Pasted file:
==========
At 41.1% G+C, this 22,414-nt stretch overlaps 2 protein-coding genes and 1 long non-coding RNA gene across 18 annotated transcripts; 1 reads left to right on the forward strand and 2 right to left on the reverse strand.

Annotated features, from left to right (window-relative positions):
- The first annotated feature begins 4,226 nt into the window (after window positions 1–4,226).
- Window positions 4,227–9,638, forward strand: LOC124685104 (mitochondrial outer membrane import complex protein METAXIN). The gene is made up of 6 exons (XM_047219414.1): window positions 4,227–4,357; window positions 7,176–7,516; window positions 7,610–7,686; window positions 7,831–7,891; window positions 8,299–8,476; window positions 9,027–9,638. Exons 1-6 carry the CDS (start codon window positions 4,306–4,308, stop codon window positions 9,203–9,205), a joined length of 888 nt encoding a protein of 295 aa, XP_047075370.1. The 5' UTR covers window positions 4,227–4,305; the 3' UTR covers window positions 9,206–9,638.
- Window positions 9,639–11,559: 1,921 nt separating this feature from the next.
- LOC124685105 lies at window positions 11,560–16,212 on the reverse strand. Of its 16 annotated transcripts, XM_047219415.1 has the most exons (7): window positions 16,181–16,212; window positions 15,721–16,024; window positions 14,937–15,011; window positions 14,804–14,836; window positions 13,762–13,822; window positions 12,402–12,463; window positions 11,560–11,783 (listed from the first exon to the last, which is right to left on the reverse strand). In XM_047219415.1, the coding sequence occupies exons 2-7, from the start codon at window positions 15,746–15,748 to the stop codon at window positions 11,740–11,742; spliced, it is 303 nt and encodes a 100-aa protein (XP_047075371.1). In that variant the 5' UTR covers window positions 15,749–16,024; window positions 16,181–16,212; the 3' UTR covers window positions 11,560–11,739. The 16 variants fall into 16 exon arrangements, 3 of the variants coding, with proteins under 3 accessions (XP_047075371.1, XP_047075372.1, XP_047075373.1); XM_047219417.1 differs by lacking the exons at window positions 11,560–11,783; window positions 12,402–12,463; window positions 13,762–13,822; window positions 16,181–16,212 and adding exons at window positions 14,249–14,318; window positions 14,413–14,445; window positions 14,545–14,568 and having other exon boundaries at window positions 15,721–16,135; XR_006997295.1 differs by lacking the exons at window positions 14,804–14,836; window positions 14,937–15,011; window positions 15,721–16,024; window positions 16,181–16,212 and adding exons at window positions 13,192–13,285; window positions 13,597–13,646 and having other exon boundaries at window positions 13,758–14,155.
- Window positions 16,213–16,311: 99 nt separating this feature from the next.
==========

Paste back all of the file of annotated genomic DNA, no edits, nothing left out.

At 41.1% G+C, this 22,414-nt stretch overlaps 2 protein-coding genes and 1 long non-coding RNA gene across 18 annotated transcripts; 1 reads left to right on the forward strand and 2 right to left on the reverse strand.

Annotated features, from left to right (window-relative positions):
- The first annotated feature begins 4,226 nt into the window (after window positions 1–4,226).
- Window positions 4,227–9,638, forward strand: LOC124685104 (mitochondrial outer membrane import complex protein METAXIN). The gene is made up of 6 exons (XM_047219414.1): window positions 4,227–4,357; window positions 7,176–7,516; window positions 7,610–7,686; window positions 7,831–7,891; window positions 8,299–8,476; window positions 9,027–9,638. Exons 1-6 carry the CDS (start codon window positions 4,306–4,308, stop codon window positions 9,203–9,205), a joined length of 888 nt encoding a protein of 295 aa, XP_047075370.1. The 5' UTR covers window positions 4,227–4,305; the 3' UTR covers window positions 9,206–9,638.
- Window positions 9,639–11,559: 1,921 nt separating this feature from the next.
- LOC124685105 lies at window positions 11,560–16,212 on the reverse strand. Of its 16 annotated transcripts, XM_047219415.1 has the most exons (7): window positions 16,181–16,212; window positions 15,721–16,024; window positions 14,937–15,011; window positions 14,804–14,836; window positions 13,762–13,822; window positions 12,402–12,463; window positions 11,560–11,783 (listed from the first exon to the last, which is right to left on the reverse strand). In XM_047219415.1, the coding sequence occupies exons 2-7, from the start codon at window positions 15,746–15,748 to the stop codon at window positions 11,740–11,742; spliced, it is 303 nt and encodes a 100-aa protein (XP_047075371.1). In that variant the 5' UTR covers window positions 15,749–16,024; window positions 16,181–16,212; the 3' UTR covers window positions 11,560–11,739. The 16 variants fall into 16 exon arrangements, 3 of the variants coding, with proteins under 3 accessions (XP_047075371.1, XP_047075372.1, XP_047075373.1); XM_047219417.1 differs by lacking the exons at window positions 11,560–11,783; window positions 12,402–12,463; window positions 13,762–13,822; window positions 16,181–16,212 and adding exons at window positions 14,249–14,318; window positions 14,413–14,445; window positions 14,545–14,568 and having other exon boundaries at window positions 15,721–16,135; XR_006997295.1 differs by lacking the exons at window positions 14,804–14,836; window positions 14,937–15,011; window positions 15,721–16,024; window positions 16,181–16,212 and adding exons at window positions 13,192–13,285; window positions 13,597–13,646 and having other exon boundaries at window positions 13,758–14,155.
- Window positions 16,213–16,311: 99 nt separating this feature from the next.